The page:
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From ideation to action in two hours!

For all you collaboration experts out there, this is easy peasy; for all others, it might be helpful - Tommes Snels

I started writing a small blogpost this morning about “the 5 tips to get more out of your teams” and before I knew it, it went from small to big - too big. Not because of the 5 tips themselves, but because of the foundational thinking that sits underneath. I’ll come back to that at the end of this post. Instead, in a very inspiring chat I had this morning with Pascal, I decided to put something really practical out there, and keen to hear what you think of it.

It’s based on a concrete ‘little’ challenge that popped up very recently in another chat (you know who you are...). The challenge was around “how do I engage my team in an ideation exercise - as part of a bigger two day get-together - around Digital?”. It wasn’t actually a question posed to me, but I couldn’t help myself so I designed a 2 hour process to help out. And as always, when you iterate, it only gets better (as long as you mind the 80-20 rule and stop each iteration in time!) - so that’s what I did, based on Pascal’s enthusiastic iteration!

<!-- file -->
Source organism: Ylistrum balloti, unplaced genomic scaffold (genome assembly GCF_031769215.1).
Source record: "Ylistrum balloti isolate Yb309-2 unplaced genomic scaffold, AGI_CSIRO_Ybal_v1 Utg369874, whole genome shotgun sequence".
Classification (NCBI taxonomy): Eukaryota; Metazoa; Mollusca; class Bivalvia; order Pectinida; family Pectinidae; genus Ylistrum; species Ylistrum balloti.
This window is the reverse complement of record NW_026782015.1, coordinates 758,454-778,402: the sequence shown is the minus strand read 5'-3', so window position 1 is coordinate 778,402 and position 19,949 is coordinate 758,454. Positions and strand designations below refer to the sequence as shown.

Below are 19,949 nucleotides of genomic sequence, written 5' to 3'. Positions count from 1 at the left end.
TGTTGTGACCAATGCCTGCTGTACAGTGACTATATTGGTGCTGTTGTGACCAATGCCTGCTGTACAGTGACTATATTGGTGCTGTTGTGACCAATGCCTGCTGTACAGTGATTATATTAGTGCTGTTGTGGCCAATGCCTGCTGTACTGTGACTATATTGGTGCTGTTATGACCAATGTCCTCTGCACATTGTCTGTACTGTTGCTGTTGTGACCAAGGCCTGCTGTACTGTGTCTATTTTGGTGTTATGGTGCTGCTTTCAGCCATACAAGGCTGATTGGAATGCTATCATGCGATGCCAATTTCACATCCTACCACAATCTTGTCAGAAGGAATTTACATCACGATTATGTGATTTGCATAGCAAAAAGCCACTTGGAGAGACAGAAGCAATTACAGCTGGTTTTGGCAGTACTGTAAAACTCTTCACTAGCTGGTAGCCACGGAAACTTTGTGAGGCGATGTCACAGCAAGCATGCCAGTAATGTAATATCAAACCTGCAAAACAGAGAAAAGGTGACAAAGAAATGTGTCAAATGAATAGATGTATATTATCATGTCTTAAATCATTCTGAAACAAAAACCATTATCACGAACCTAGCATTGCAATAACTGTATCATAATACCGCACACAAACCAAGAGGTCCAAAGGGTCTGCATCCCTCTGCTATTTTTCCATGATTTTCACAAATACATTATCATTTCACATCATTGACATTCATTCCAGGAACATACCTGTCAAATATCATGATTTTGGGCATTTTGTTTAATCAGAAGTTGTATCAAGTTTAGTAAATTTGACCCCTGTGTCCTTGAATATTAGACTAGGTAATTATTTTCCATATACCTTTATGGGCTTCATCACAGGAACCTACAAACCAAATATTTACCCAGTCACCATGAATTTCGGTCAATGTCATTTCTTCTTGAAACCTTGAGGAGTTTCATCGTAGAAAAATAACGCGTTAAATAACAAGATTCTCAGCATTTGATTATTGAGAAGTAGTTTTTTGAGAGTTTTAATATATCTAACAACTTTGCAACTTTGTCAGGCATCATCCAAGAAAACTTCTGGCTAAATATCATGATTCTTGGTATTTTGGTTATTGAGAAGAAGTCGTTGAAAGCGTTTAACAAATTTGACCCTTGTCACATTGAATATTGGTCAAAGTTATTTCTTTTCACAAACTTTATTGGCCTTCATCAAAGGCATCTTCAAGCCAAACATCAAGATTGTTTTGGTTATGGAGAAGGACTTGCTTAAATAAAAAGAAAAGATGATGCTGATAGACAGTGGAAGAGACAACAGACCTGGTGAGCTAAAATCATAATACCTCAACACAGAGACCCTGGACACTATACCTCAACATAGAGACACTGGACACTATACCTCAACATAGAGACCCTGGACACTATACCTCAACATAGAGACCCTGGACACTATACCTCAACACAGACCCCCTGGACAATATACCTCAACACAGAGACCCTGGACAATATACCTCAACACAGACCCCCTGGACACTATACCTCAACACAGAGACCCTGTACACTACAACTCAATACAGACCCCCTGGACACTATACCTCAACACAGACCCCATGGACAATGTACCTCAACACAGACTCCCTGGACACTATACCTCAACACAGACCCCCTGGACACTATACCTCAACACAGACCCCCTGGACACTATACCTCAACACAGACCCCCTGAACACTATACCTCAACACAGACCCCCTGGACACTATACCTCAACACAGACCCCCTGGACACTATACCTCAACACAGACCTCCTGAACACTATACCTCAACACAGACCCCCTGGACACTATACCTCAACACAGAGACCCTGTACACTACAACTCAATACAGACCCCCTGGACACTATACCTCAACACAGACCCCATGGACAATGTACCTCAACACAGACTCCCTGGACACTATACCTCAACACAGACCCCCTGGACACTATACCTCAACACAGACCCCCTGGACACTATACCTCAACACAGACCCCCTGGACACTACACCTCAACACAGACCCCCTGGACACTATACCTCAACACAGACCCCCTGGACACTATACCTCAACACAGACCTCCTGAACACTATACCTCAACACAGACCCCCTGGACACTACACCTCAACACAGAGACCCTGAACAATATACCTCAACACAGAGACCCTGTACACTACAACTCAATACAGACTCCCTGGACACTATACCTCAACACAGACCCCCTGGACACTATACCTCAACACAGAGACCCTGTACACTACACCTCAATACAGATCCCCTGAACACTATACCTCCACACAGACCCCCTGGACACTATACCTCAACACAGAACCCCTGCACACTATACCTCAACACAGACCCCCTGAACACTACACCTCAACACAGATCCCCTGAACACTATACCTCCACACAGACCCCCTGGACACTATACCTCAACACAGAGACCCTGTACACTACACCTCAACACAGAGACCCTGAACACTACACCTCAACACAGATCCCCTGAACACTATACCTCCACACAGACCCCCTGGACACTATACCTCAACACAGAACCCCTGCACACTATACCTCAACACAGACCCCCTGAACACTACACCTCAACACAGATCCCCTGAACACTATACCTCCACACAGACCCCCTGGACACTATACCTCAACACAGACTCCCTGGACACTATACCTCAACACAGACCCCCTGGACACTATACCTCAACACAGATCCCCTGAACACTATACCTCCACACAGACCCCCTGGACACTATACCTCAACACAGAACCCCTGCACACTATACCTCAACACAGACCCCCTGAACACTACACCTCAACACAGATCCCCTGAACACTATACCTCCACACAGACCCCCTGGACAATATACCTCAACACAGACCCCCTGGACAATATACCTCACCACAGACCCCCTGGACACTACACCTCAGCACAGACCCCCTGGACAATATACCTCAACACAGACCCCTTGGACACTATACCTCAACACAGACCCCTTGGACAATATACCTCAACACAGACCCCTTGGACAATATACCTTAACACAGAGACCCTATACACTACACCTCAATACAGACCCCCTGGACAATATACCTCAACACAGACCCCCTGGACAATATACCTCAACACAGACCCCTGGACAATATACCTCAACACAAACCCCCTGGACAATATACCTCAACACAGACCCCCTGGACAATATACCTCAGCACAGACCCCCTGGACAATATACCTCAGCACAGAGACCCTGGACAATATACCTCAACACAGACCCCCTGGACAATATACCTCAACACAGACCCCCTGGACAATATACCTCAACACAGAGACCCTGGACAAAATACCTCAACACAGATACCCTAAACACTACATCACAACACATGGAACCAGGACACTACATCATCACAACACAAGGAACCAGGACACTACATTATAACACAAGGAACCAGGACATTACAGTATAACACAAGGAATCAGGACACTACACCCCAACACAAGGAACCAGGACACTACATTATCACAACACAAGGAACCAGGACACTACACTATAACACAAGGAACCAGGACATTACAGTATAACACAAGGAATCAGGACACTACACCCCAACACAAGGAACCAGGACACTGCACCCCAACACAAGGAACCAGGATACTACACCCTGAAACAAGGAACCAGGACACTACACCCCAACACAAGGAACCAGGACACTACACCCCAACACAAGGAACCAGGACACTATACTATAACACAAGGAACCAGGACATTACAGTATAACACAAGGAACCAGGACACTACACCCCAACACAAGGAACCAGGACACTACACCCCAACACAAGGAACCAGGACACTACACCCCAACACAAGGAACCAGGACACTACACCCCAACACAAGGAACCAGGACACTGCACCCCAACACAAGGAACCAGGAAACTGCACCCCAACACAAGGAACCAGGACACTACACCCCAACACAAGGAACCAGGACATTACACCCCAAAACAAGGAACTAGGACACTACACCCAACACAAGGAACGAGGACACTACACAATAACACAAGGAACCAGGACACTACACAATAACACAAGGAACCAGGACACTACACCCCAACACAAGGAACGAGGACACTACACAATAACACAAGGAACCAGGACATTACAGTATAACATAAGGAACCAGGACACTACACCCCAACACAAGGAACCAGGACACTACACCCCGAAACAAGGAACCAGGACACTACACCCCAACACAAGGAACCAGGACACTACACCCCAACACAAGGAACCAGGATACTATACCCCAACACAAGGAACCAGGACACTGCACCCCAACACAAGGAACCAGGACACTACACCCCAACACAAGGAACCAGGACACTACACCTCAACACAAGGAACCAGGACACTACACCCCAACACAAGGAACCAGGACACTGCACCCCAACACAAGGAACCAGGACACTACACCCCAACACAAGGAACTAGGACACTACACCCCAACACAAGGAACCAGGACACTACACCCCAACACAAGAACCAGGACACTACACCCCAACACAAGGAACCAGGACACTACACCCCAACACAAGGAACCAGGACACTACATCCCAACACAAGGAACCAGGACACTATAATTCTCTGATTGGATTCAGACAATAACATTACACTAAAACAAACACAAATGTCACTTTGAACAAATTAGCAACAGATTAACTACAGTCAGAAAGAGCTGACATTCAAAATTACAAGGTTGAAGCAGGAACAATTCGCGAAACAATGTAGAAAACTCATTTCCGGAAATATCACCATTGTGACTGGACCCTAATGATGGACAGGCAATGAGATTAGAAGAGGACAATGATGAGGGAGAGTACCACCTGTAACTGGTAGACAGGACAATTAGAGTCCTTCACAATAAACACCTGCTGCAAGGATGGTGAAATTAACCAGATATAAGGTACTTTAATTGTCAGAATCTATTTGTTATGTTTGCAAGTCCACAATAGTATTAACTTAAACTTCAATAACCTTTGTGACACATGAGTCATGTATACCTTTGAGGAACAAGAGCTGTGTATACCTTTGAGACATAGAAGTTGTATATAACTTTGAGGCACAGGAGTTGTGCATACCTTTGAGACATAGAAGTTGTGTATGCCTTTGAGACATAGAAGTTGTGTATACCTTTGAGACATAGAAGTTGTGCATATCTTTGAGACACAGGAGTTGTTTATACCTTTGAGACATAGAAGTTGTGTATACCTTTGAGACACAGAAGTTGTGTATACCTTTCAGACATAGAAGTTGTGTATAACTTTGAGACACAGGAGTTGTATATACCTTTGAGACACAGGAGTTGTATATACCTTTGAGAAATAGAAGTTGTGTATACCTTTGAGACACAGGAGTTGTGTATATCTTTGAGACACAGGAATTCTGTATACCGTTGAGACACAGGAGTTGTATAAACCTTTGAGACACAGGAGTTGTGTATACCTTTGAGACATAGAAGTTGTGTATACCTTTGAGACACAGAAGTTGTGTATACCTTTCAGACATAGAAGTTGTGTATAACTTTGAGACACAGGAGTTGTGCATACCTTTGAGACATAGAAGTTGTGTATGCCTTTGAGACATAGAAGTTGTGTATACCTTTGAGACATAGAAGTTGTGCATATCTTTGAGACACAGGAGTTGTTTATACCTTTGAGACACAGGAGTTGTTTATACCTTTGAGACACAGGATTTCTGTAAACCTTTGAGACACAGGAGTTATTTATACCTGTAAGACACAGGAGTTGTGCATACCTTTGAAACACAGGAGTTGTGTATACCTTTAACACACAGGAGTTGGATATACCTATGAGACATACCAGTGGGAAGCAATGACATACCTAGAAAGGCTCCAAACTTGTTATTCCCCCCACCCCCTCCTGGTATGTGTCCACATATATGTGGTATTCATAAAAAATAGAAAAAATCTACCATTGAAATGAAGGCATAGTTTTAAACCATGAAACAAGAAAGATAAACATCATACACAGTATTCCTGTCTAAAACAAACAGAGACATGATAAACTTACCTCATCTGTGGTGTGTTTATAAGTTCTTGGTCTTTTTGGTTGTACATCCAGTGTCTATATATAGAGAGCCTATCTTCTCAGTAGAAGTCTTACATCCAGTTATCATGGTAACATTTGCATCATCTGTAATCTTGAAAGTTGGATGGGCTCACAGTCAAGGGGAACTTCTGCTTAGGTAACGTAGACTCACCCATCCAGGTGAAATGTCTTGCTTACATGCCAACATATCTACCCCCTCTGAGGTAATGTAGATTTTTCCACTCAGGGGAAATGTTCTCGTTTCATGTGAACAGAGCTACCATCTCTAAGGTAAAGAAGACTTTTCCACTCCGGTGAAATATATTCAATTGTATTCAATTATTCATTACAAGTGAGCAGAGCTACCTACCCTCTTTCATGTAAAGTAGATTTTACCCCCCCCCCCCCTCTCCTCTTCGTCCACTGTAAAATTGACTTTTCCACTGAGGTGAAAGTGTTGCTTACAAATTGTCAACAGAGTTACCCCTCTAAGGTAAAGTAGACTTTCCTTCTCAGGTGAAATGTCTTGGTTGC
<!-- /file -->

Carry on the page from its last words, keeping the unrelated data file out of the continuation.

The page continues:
To start of with, let me emphasise that “Context is King (or better yet, Queen)” (which is, by the way, also the first of the 5 tips I mentioned before): an exercise like this needs context, expressed and explored: how did we get here and what can we learn from that, what does ‘here’ look like and what are the challenges we currently see and what could the future look like (just imagine…)? For the sake of simplicity, let’s just assume that that has all been expressed and explored, played with and discussed. The other thing is about divvying up the big team into 3 smaller teams. You could design for random teams to emerge in the process, or predefine the teams up-front based on experience and expertise. Do this by design: think about the pros and cons of both random and expert-driven teams!

After having taken care of the context and thinking about the team - and setting your timer to the below mentioned times - be rigorous about it! - you can step into this little process: